Mice models have been used in the past several years to understand the underlying neurobiology of ASDs. These studies have provided us insight on developmental processes and changes in ASDs, such as abnormalities in cerebellar functions that occurred due to cellular processes being disrupted (4). However, mice models are unable to capture and mimic the complexity of human development of ASDs because there are differences in the way mice and humans develop. Imaging and postmortem studies have shown us more about ASDs in the human brain itself. Imaging studies have also shown structural abnormalities in brains of ASDs patients, such as enlargements in both gray and white matter volume in all cortical lobes, and slight enlargements in temporal lobe white matter (9,10). There have been studies of postmortem ASDs brains done in order to understand the disorder, however, this method shows what the disorder is like in its terminal stage, not in its developmental stage. This highlights the notion that studies in the developmental stage are needed to understand how proliferation, migration, and differentiation occurs in ASDs patients.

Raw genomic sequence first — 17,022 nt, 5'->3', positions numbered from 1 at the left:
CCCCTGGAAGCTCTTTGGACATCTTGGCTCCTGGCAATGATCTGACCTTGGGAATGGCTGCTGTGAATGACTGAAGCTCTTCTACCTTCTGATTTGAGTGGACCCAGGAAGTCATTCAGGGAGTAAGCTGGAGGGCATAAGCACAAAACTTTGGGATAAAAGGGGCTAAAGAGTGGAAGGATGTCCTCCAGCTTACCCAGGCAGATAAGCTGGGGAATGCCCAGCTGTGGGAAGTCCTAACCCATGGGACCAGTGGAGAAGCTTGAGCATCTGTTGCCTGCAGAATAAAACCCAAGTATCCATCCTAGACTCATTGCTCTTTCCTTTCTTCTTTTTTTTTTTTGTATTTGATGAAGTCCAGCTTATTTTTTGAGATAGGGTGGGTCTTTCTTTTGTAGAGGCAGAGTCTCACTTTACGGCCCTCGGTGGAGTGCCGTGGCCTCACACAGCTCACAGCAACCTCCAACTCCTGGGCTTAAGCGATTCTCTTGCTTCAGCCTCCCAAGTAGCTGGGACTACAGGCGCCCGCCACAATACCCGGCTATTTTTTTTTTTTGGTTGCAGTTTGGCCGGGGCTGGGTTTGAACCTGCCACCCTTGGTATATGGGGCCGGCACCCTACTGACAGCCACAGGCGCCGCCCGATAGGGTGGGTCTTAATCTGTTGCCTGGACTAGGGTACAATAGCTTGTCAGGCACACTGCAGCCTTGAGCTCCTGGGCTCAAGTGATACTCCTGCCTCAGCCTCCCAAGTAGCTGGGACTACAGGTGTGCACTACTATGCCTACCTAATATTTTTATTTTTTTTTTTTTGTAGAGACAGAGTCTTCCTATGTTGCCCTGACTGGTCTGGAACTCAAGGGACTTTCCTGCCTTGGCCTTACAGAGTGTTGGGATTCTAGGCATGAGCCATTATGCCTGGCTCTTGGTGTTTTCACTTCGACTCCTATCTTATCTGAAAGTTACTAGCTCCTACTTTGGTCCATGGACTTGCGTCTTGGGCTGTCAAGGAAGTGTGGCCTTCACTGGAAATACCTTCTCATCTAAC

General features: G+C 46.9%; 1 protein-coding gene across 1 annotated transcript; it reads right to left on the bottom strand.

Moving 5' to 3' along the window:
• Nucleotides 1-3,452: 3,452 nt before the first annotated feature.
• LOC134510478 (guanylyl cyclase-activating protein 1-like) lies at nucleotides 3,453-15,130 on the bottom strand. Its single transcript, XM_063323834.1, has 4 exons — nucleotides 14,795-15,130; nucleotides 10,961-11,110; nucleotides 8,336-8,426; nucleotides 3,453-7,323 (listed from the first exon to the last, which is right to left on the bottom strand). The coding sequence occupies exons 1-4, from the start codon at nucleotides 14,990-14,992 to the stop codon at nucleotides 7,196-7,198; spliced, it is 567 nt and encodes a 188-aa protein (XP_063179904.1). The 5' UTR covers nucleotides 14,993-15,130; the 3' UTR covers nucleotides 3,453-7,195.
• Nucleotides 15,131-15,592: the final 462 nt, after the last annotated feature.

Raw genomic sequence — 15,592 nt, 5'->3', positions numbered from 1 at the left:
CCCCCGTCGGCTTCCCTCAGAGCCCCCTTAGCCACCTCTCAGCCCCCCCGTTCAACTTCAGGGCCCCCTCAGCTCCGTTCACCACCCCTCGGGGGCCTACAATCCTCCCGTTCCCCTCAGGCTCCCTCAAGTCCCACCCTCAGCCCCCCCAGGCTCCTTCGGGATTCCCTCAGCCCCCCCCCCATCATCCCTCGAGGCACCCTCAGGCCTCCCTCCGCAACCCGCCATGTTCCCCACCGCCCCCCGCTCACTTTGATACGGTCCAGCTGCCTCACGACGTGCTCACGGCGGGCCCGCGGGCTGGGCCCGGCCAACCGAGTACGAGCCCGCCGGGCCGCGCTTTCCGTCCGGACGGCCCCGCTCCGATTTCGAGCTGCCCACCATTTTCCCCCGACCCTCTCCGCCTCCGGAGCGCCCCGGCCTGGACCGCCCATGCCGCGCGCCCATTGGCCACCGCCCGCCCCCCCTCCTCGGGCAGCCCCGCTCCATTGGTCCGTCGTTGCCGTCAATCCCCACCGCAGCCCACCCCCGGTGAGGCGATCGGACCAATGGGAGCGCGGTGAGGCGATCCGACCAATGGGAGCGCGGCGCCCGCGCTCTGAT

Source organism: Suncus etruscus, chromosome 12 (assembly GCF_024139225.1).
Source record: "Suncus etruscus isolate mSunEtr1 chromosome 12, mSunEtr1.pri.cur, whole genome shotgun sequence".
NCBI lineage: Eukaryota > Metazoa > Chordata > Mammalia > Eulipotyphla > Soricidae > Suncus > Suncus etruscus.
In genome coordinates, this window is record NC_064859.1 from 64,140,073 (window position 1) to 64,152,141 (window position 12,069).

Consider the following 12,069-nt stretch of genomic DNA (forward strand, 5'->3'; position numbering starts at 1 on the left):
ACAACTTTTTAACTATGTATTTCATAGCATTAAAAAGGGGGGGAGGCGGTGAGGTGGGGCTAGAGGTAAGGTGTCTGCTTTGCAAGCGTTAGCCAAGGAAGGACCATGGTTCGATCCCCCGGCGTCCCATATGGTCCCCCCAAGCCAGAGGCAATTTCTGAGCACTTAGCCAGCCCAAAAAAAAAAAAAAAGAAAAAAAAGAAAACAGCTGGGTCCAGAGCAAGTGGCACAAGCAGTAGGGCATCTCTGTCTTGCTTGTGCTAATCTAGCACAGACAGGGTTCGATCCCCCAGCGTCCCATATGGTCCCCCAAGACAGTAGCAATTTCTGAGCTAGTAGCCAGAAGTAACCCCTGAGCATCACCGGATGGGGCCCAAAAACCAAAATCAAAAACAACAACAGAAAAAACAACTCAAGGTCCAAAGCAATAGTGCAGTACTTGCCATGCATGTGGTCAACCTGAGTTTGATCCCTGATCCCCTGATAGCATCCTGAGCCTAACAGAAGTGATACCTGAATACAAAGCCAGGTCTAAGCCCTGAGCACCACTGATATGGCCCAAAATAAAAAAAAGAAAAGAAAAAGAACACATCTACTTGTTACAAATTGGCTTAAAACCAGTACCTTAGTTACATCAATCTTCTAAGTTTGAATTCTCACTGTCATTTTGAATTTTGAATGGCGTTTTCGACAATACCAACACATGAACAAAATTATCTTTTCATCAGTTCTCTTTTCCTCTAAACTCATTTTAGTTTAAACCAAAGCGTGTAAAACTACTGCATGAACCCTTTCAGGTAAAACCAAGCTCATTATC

In order to better understand both the SLI and ASD developmental processes, we need to take a closer look at alterations in these developmental processes in a human model system. Patient-derived human induced pluripotent stem cells (iPSCs) technology has become a very effective and important tool for studying neurological diseases. iPSCs are created by reprogramming somatic cells, such as skin or blood cells, turned back into their pluripotent state, which can give rise to different types of cells, including neural precursor cells (NPCs) which differentiate later into Neurons. iPSCs are able to retain the specific genetics of the individual from whom they are derived, including any genetic mutations they may have, allowing us to observe the specific neurodevelopmental characteristics of that individual (16). The DiCicco-Bloom lab has decided to focus on the SLI relative of our ongoing study between Autism Spectrum Disorders (ASD) and their siblings (SIB). Previously, our lab focused on identifying the differences and similarities between idiopathic ASD and their same sex sibling. However, there was a third component that correlated between the families selected for the study, they all had a first degree relative that had SLI. Our lab is ultimately interested in seeing the connections between the SLI, ASD, and SIB in their neurodevelopmental processes.